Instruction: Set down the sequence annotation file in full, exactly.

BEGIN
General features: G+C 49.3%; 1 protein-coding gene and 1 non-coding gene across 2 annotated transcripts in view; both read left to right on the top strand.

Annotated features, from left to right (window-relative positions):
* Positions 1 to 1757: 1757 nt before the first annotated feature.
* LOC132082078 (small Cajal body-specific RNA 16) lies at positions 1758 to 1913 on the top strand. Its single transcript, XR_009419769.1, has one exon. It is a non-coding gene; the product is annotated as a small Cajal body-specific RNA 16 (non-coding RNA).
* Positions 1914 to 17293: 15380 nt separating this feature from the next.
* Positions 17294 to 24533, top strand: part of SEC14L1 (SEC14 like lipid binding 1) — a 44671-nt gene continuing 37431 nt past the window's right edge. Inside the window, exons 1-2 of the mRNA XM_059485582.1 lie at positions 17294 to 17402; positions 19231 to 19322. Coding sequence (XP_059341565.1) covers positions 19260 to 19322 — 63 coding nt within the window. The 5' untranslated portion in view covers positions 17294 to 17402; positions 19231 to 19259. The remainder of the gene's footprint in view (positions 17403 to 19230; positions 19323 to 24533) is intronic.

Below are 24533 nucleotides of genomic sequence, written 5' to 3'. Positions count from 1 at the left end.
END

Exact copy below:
General features: G+C 49.3%; 1 protein-coding gene and 1 non-coding gene across 2 annotated transcripts in view; both read left to right on the top strand.

Annotated features, from left to right (window-relative positions):
* Positions 1 to 1757: 1757 nt before the first annotated feature.
* LOC132082078 (small Cajal body-specific RNA 16) lies at positions 1758 to 1913 on the top strand. Its single transcript, XR_009419769.1, has one exon. It is a non-coding gene; the product is annotated as a small Cajal body-specific RNA 16 (non-coding RNA).
* Positions 1914 to 17293: 15380 nt separating this feature from the next.
* Positions 17294 to 24533, top strand: part of SEC14L1 (SEC14 like lipid binding 1) — a 44671-nt gene continuing 37431 nt past the window's right edge. Inside the window, exons 1-2 of the mRNA XM_059485582.1 lie at positions 17294 to 17402; positions 19231 to 19322. Coding sequence (XP_059341565.1) covers positions 19260 to 19322 — 63 coding nt within the window. The 5' untranslated portion in view covers positions 17294 to 17402; positions 19231 to 19259. The remainder of the gene's footprint in view (positions 17403 to 19230; positions 19323 to 24533) is intronic.

Below are 24533 nucleotides of genomic sequence, written 5' to 3'. Positions count from 1 at the left end.